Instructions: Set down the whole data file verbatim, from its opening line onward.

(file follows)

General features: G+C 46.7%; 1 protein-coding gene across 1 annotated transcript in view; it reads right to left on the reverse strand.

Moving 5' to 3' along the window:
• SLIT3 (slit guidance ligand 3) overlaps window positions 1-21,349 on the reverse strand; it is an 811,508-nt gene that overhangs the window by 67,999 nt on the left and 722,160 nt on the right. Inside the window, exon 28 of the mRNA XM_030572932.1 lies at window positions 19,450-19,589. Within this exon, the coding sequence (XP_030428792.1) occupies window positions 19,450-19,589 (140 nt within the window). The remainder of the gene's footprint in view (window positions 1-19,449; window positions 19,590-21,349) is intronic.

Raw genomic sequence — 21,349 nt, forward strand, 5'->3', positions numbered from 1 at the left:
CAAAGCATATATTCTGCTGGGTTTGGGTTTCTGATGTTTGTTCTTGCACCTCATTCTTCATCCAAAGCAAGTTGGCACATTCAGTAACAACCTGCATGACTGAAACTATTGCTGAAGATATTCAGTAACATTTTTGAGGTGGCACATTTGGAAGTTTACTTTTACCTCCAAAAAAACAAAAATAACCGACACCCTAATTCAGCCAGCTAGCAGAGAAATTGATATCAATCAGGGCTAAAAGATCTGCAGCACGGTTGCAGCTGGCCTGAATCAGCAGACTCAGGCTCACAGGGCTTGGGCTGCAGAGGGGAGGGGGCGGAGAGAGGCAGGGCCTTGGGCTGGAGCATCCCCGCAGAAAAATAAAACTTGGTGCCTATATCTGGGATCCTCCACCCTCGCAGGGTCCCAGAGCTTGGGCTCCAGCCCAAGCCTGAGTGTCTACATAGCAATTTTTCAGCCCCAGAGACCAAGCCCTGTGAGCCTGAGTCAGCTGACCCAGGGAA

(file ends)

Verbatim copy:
General features: G+C 46.7%; 1 protein-coding gene across 1 annotated transcript in view; it reads right to left on the reverse strand.

Moving 5' to 3' along the window:
• SLIT3 (slit guidance ligand 3) overlaps window positions 1-21,349 on the reverse strand; it is an 811,508-nt gene that overhangs the window by 67,999 nt on the left and 722,160 nt on the right. Inside the window, exon 28 of the mRNA XM_030572932.1 lies at window positions 19,450-19,589. Within this exon, the coding sequence (XP_030428792.1) occupies window positions 19,450-19,589 (140 nt within the window). The remainder of the gene's footprint in view (window positions 1-19,449; window positions 19,590-21,349) is intronic.

Raw genomic sequence — 21,349 nt, forward strand, 5'->3', positions numbered from 1 at the left:
CAAAGCATATATTCTGCTGGGTTTGGGTTTCTGATGTTTGTTCTTGCACCTCATTCTTCATCCAAAGCAAGTTGGCACATTCAGTAACAACCTGCATGACTGAAACTATTGCTGAAGATATTCAGTAACATTTTTGAGGTGGCACATTTGGAAGTTTACTTTTACCTCCAAAAAAACAAAAATAACCGACACCCTAATTCAGCCAGCTAGCAGAGAAATTGATATCAATCAGGGCTAAAAGATCTGCAGCACGGTTGCAGCTGGCCTGAATCAGCAGACTCAGGCTCACAGGGCTTGGGCTGCAGAGGGGAGGGGGCGGAGAGAGGCAGGGCCTTGGGCTGGAGCATCCCCGCAGAAAAATAAAACTTGGTGCCTATATCTGGGATCCTCCACCCTCGCAGGGTCCCAGAGCTTGGGCTCCAGCCCAAGCCTGAGTGTCTACATAGCAATTTTTCAGCCCCAGAGACCAAGCCCTGTGAGCCTGAGTCAGCTGACCCAGGGAA